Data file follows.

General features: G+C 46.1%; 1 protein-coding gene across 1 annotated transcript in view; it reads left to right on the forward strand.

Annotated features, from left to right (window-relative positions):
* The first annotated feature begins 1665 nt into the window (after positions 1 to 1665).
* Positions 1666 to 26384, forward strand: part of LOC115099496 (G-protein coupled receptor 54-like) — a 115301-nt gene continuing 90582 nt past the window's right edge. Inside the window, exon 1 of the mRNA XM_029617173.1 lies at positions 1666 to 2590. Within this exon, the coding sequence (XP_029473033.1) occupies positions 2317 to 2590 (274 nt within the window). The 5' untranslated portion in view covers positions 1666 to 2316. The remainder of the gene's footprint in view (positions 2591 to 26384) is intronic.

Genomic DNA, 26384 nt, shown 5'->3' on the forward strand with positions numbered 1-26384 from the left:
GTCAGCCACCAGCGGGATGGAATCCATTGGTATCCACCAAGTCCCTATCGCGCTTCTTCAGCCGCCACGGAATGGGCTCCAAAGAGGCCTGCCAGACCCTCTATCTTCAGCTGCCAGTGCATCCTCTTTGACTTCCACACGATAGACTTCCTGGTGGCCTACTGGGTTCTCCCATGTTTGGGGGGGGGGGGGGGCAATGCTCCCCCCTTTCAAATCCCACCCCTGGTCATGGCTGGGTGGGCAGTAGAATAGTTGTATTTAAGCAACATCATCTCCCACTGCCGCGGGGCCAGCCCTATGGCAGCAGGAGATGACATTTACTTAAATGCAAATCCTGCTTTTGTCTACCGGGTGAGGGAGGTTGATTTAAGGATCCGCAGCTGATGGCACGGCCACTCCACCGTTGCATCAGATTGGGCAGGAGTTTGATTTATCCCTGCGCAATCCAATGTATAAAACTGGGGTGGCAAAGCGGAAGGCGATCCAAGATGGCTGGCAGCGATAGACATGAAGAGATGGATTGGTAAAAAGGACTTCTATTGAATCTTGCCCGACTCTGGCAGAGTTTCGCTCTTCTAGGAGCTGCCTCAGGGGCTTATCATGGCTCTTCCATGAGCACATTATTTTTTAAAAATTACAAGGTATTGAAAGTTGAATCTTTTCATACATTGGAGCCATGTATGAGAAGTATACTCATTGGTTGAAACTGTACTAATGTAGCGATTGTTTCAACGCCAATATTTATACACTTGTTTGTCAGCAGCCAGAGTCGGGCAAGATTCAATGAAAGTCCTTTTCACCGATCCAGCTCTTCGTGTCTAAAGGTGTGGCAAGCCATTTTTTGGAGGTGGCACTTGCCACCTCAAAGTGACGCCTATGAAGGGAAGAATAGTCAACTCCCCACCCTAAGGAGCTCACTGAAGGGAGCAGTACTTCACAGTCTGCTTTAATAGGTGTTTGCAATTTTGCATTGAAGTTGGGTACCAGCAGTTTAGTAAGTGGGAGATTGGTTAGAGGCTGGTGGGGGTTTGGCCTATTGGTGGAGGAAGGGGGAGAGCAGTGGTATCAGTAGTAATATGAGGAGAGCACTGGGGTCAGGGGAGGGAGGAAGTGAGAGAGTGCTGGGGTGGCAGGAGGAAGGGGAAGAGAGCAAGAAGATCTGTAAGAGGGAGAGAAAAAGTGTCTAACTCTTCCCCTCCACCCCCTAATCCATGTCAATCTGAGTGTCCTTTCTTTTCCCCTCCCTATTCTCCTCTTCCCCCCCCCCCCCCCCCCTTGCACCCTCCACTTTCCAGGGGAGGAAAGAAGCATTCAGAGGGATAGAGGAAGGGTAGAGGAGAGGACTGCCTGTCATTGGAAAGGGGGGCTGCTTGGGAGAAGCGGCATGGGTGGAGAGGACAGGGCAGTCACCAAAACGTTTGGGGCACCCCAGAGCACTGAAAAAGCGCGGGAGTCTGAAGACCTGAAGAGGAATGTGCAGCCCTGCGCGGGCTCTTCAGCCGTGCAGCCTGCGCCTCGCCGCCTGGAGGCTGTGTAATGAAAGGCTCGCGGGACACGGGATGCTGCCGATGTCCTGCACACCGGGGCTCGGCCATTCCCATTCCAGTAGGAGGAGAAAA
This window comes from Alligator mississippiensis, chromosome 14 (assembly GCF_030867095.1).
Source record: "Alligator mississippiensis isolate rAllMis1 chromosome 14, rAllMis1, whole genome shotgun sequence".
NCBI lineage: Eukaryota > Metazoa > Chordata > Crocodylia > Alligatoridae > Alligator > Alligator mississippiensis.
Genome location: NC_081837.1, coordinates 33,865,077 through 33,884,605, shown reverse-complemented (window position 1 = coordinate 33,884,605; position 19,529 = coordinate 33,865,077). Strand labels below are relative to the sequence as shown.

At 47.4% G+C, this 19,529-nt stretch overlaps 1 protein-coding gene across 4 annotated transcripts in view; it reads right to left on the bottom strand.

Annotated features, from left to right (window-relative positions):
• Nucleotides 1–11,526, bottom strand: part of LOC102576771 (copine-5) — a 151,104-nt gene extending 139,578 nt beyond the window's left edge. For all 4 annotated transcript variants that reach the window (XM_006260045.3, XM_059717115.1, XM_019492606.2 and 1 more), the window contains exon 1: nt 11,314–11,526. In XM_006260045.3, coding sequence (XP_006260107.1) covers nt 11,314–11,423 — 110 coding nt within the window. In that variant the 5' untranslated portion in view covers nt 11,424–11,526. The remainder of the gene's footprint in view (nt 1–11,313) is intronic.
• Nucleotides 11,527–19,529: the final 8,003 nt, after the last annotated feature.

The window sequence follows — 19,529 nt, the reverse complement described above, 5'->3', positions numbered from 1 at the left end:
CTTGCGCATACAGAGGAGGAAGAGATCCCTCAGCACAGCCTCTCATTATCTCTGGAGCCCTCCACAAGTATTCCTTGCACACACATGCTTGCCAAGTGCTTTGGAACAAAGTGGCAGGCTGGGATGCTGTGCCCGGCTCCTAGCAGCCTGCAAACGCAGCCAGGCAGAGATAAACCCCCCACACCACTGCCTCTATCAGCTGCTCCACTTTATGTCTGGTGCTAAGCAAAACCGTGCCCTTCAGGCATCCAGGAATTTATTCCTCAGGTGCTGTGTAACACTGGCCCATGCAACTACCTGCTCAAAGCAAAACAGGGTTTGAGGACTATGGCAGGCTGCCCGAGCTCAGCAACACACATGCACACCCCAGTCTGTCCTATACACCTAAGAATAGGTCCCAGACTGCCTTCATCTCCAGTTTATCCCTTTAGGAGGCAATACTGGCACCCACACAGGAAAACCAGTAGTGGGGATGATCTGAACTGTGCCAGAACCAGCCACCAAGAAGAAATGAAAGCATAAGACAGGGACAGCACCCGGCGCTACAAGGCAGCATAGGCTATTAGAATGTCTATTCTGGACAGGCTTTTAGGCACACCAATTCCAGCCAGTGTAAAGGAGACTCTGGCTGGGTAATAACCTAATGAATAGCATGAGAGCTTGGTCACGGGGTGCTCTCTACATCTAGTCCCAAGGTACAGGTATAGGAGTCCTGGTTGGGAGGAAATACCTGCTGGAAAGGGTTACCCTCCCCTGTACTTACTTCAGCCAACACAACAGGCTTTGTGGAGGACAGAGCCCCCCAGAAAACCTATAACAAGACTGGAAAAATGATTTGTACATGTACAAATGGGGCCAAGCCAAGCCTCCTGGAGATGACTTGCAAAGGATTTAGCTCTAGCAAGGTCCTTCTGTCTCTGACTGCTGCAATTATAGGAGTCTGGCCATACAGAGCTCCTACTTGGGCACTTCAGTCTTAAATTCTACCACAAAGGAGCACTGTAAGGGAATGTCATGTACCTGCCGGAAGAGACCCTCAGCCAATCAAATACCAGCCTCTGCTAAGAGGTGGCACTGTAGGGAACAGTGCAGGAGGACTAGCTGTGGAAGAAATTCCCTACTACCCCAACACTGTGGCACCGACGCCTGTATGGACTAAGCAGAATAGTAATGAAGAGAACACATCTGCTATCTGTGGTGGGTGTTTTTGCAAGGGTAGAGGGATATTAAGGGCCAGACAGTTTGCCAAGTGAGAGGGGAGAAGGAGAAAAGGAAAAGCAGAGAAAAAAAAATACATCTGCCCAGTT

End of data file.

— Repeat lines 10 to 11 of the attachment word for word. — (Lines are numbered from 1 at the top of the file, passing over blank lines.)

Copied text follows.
Genome location: NC_081837.1, coordinates 33,865,077 through 33,884,605, shown reverse-complemented (window position 1 = coordinate 33,884,605; position 19,529 = coordinate 33,865,077). Strand labels below are relative to the sequence as shown.

At 47.4% G+C, this 19,529-nt stretch overlaps 1 protein-coding gene across 4 annotated transcripts in view; it reads right to left on the bottom strand.